Lethal chemicals in a Lucozade bottle trigger a zombie infestation in a Hong Kong shopping mall. Nonsense-spouting VCD shop duo, Woody Invincible and Crazy Bee, find themselves trapped in the mall with several other shop workers, as the crazed, scabby-faced, cannibal undead start multiplying in number.
Horror comedy BIO-ZOMBIE begins by introducing us to the lowly, trivial world of slackers Woody and Bee, who think nothing of mugging Rolls (Angela Tong), a pretty fellow mall worker, for her ring and cash. Yet, despite their superficial banter and disreputable ways, director Wilson (IP MAN) Yip manages to encourage us to tolerate these two fast-talking, disaffected teens, rather than dismiss them immediately as total scumbags. Actor Jordan Chan, from the YOUNG AND DANGEROUS film series, instils a certain amount of rough charm and hints of well-hidden decency into the character of Woody, further encouraging us to give these shirkers a chance.
The arc of another character, Kui (Yiu Cheung Lai), goes in the opposite direction, however, as he segues from seemingly self-assured, arrogant phone shop owner to a total coward who is prepared to shove a fellow survivor into the clutches of a mass of zombies to save his own skin.
The zombie makeups vary wildly in quality, and the movie takes its time to build momentum, but it is worth the wait, as we are treated to some interesting sequences, such as the scene where a lovelorn, infected sushi guy (Emotion Cheung) fights his undead urges and tries to protect Rolls from a bunch of zombie footballers… by offering them a plate of severed fingers served on rice!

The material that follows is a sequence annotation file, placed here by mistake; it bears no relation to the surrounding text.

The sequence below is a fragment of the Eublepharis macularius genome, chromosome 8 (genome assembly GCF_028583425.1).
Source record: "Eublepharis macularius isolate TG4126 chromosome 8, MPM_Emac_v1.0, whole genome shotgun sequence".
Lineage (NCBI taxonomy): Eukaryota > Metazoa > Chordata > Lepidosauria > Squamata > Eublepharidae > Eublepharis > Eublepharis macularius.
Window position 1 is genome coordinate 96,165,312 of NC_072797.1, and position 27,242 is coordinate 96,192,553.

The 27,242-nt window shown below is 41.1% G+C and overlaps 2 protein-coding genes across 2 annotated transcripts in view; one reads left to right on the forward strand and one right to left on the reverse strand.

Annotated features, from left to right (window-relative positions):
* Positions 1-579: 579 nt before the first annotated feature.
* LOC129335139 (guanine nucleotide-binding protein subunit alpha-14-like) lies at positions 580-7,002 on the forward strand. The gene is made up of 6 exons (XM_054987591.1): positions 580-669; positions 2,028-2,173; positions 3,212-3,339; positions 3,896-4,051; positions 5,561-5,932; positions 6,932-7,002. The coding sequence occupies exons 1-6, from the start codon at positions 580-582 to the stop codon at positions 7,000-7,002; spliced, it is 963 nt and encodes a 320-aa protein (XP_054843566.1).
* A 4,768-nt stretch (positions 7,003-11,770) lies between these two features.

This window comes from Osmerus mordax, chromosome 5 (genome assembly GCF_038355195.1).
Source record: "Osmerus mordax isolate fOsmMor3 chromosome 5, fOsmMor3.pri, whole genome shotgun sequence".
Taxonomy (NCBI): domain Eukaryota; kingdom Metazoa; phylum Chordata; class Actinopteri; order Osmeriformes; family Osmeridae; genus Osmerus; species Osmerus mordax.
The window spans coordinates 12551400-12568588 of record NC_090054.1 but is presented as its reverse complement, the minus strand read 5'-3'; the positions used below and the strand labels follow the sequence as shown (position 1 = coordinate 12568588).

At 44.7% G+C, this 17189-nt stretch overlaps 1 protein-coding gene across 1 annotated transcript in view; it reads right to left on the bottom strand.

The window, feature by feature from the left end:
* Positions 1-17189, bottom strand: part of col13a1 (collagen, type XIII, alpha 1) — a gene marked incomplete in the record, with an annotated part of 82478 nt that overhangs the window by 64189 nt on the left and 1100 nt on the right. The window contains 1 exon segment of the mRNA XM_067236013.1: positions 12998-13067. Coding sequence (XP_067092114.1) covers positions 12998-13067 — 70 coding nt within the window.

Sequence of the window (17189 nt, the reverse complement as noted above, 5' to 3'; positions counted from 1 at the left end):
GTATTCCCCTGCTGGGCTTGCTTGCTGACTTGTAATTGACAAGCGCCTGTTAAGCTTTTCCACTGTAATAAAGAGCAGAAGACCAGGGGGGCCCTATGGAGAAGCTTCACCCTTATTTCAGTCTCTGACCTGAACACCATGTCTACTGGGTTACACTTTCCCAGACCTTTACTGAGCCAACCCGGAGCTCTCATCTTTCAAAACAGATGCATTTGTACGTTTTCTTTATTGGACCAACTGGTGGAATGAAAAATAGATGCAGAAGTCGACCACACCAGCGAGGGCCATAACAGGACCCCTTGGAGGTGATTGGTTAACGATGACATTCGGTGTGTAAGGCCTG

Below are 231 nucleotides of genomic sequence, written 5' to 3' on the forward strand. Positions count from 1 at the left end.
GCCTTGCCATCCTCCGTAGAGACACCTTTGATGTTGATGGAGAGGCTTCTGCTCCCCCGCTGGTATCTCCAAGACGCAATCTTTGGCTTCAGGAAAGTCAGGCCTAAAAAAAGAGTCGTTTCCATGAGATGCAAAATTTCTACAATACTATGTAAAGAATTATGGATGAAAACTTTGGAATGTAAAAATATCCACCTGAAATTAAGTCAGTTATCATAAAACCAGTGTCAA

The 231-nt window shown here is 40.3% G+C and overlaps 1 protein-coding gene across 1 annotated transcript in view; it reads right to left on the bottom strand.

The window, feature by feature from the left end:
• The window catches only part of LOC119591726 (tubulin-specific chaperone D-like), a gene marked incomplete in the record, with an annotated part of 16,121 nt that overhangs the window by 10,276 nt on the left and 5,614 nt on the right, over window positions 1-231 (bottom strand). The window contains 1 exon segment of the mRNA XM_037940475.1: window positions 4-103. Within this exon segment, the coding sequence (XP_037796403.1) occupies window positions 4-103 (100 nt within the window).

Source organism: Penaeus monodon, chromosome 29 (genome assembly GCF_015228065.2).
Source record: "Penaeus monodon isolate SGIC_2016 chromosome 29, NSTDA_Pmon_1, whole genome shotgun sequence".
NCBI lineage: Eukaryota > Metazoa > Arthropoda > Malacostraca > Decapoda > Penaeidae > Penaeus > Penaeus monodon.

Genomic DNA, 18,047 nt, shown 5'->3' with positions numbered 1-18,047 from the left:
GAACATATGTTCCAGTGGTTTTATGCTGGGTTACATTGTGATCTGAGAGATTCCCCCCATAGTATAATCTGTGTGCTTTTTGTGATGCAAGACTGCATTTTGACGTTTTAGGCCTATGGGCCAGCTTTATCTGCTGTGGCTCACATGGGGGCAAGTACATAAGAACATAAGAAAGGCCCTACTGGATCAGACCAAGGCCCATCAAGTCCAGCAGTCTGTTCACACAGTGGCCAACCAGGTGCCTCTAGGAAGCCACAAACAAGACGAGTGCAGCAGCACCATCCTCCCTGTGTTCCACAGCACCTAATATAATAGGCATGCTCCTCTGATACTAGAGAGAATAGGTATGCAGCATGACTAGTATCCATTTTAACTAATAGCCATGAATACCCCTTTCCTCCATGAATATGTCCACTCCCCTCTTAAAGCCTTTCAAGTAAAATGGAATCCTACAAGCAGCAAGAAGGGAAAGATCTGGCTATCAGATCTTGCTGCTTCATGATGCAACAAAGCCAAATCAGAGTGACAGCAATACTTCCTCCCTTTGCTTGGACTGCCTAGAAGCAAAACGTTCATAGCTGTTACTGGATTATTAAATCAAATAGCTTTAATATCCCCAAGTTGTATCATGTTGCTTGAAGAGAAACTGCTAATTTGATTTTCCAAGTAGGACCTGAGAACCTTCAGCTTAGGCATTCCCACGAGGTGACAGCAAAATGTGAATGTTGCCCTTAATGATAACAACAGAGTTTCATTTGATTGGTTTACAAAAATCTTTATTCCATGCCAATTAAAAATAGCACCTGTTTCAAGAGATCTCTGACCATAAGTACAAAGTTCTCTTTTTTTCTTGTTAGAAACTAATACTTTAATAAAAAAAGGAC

The film retains its irreverent humour throughout, but adds increasingly bloody encounters, including Woody shoving a cordless drill into a zombie’s mouth, and it also includes a couple of unexpected emotional moments, plus some quirky homages to survival horror video games.
Unlike most zombie films, which generally feature characters unaware of the whole mythos surrounding the undead, this movie wittily has Crazy Bee (Sam Lee) suddenly remembering a zombie computer game he’d been playing, prompting him to inform a cop that he needs to shoot an undead attacker in the head.
Woody’s transformation from strutting, self-concerned jerk to heroic zombie-fighter is nicely handled, a moment of on the nose sentimentality that occurs after Crazy Bee gets bitten somehow works (only Hong Kong films can get away with this kind of scene!) and the ending succeeds in being quite affecting, as Woody willingly drinks from the deadly Lucozade bottle after seeing Rolls unknowingly take a sip (although an alternative, more obviously downbeat final shot is also featured in the end credits).